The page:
At the International Conference on Homocysteine at Trinity College Dublin (TCD), a representative from the Food Safety Authority of Ireland (FSAI) said there would be no additional benefits for mandatory folic acid fortification of bread in Ireland.
The FSAI who co-hosted with TCD, a special session on the issues and controversies involved in folic acid food fortification stated its blood monitoring of the Irish population indicates that folic acid intake from fortified foods and supplements remains high.
However, there has been no change over the past five years.
TCD and FSAI measured folic acid in blood samples collected from women of all ages, men and children in two time periods 2005–2007 and from 2010-12.
These findings continue to show evidence of high intakes of folic acid in Ireland mainly due to voluntary food fortification by industry.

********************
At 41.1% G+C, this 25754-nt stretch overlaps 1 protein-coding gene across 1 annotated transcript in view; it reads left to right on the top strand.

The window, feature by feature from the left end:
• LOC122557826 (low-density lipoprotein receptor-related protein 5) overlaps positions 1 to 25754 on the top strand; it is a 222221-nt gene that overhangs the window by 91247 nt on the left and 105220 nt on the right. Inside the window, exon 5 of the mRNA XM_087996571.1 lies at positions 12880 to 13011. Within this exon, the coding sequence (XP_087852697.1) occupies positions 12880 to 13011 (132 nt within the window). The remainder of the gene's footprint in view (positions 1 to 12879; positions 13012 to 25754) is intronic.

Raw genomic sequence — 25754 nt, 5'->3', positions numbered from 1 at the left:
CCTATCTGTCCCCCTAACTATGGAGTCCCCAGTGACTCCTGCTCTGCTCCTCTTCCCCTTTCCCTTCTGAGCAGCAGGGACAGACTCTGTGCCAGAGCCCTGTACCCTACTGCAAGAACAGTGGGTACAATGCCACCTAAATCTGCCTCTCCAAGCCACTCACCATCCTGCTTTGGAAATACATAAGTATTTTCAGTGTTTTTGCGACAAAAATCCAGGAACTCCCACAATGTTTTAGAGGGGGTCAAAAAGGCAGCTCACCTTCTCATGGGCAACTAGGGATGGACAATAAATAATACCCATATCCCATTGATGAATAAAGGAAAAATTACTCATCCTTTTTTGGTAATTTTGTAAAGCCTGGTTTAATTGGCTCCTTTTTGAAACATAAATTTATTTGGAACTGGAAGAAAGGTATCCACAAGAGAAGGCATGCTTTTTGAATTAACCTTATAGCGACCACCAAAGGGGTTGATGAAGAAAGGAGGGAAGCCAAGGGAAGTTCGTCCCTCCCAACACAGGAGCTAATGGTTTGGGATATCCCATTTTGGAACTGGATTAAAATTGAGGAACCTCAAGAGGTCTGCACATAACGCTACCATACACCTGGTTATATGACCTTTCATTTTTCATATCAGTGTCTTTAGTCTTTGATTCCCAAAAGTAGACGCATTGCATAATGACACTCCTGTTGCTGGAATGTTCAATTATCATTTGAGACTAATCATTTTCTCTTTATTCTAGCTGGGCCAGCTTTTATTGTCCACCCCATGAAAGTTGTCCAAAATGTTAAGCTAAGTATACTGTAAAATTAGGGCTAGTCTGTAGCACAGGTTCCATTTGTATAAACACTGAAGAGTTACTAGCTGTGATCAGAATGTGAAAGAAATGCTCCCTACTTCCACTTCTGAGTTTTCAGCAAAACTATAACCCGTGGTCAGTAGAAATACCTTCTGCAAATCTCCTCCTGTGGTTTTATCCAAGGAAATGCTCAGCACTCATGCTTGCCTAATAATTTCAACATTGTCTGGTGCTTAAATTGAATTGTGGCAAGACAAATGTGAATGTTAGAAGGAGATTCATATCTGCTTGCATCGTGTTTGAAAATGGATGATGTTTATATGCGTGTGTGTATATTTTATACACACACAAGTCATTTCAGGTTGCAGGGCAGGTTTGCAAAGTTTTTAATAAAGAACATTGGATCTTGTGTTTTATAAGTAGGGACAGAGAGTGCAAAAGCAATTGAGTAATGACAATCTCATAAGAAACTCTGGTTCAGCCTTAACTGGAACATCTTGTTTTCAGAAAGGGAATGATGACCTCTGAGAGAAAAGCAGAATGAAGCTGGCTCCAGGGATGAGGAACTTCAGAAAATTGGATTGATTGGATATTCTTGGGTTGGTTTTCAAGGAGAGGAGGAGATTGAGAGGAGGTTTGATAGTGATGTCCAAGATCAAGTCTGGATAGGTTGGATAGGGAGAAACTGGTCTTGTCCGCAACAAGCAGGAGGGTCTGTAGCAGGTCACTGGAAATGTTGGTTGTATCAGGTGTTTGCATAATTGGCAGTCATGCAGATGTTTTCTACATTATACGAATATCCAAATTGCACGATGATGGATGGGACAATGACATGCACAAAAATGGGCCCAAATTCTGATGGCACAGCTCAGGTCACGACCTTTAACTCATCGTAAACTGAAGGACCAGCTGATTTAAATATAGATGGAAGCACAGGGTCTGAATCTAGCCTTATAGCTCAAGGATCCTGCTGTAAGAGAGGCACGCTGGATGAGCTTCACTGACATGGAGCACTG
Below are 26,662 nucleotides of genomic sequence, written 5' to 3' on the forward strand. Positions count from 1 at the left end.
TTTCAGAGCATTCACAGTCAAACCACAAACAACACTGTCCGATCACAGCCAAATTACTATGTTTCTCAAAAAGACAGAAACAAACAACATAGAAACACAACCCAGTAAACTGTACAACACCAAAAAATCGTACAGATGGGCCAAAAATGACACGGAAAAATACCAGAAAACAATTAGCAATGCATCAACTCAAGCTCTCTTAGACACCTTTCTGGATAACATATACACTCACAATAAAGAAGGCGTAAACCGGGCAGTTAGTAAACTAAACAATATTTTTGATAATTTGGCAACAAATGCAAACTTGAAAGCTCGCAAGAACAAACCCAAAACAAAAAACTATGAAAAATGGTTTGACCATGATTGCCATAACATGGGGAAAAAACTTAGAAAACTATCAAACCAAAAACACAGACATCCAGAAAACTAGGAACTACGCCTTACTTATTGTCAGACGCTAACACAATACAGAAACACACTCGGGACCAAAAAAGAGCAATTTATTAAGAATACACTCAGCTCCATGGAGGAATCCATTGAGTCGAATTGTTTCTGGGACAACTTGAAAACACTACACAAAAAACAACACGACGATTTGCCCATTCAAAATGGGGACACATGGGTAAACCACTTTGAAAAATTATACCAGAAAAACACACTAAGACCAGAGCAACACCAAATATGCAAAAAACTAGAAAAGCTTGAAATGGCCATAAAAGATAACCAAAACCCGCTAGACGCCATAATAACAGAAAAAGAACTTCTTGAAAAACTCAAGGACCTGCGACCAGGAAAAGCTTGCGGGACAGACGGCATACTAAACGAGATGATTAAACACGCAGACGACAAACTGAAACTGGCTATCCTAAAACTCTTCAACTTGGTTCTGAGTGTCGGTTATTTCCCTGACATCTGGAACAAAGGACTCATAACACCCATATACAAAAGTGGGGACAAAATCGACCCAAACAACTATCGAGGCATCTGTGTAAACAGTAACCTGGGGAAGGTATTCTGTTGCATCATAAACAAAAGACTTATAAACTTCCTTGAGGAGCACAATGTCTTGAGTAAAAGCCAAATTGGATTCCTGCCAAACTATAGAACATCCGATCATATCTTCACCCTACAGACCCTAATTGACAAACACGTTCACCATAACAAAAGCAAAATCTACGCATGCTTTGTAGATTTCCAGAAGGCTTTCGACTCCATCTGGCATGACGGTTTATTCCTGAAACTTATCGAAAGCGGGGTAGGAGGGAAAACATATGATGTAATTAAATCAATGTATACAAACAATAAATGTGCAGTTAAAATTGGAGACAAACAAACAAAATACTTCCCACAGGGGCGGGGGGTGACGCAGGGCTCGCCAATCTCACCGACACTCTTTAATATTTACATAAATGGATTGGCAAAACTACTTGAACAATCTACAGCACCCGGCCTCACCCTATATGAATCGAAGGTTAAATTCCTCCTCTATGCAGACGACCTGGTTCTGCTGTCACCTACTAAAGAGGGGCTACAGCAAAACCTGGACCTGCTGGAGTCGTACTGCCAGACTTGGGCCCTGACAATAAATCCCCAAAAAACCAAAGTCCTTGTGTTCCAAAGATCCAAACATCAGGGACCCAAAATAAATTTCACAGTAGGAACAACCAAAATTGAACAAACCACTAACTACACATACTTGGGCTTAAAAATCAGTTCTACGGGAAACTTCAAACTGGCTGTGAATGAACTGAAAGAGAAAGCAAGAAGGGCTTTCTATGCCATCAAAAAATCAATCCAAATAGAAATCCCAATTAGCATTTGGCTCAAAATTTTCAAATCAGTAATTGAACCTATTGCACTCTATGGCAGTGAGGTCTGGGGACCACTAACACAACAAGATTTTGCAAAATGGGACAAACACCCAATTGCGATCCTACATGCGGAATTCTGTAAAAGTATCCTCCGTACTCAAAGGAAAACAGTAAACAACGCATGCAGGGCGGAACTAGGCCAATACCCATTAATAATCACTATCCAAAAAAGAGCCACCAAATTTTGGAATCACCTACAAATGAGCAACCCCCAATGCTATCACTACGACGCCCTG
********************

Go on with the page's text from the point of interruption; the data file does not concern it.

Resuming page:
Therefore, the FSAI states that at this time, there would be no benefit to be gained from further addition of folic acid to food through the mandatory fortification of bread and it will continue to monitor the situation.
Since 2004, the FSAI, in collaboration with the Public Analyst Laboratory in Galway, have been monitoring the food supply in Ireland regarding the amount of folic acid being provided to the population.
This work particularly focuses on women of childbearing age who have a special requirement of this essential nutrient to protect against birth defects (neural tube defects or NTDs) developing in early pregnancy.
The FSAI monitoring includes analysis of the amounts of folic acid in foods fortified voluntarily by industry as well as using Irish Universities Nutrition Alliance’s national nutrition survey data to determine how much is being consumed by women of all ages, men and children.
In addition, the FSAI and TCD have assessed blood samples of individuals to more accurately estimate the exposure of different population age and gender groups to folic acid from fortified food on the Irish market.
These blood samples were collected from women of all ages, men and children at two time-points – the first during 2005 – 2007 and the second from 2010-12.